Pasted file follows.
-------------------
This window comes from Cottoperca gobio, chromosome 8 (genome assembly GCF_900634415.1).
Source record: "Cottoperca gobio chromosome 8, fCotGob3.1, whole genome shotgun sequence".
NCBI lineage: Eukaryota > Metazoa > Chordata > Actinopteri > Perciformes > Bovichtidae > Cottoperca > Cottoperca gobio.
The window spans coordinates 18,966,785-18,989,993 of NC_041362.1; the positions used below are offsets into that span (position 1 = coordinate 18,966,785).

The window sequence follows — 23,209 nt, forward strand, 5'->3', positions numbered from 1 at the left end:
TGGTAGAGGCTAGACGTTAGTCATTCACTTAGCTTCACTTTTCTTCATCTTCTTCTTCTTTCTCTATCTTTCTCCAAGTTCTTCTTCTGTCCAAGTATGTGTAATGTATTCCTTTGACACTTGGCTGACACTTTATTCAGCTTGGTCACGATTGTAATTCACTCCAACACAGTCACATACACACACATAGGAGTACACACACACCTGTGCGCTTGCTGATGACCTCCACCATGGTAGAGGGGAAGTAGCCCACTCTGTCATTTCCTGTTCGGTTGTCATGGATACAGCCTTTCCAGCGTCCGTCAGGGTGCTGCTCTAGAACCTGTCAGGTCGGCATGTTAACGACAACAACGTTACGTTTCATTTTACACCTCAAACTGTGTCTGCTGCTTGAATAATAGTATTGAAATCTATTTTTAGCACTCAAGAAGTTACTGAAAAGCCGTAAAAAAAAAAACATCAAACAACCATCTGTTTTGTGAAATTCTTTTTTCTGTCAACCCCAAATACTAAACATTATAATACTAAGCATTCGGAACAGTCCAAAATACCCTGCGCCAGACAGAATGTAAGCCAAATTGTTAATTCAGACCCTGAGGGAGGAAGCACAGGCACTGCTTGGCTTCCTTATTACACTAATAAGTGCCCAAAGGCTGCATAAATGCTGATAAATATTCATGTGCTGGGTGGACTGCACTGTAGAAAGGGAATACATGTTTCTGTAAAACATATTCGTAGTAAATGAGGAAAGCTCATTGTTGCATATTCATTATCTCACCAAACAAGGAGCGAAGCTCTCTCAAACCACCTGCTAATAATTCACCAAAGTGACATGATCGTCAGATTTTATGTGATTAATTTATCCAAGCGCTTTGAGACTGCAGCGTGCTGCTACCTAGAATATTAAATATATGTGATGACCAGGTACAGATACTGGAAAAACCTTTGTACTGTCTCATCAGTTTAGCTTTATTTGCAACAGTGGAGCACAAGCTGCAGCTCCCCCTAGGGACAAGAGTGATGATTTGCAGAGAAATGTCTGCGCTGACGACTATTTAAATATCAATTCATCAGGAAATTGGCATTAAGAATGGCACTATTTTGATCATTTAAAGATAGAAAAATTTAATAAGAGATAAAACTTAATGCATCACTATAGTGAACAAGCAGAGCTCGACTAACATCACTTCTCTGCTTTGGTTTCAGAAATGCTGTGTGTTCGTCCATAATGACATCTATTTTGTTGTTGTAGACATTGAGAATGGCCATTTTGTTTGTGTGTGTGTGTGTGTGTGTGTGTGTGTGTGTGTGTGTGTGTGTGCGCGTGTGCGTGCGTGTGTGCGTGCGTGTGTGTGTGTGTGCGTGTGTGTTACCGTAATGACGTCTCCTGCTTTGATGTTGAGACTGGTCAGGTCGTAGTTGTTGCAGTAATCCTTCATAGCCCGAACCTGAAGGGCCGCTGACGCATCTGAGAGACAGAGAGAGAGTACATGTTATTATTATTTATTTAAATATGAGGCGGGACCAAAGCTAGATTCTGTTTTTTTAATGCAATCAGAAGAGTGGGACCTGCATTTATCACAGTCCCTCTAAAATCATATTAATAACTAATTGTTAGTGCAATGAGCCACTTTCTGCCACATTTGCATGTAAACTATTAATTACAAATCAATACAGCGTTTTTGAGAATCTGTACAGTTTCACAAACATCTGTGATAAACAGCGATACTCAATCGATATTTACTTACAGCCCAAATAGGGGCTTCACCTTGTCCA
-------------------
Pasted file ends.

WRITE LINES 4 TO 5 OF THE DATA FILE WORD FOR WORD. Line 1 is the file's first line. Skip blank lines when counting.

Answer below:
The window spans coordinates 18,966,785-18,989,993 of NC_041362.1; the positions used below are offsets into that span (position 1 = coordinate 18,966,785).

The window sequence follows — 23,209 nt, forward strand, 5'->3', positions numbered from 1 at the left end: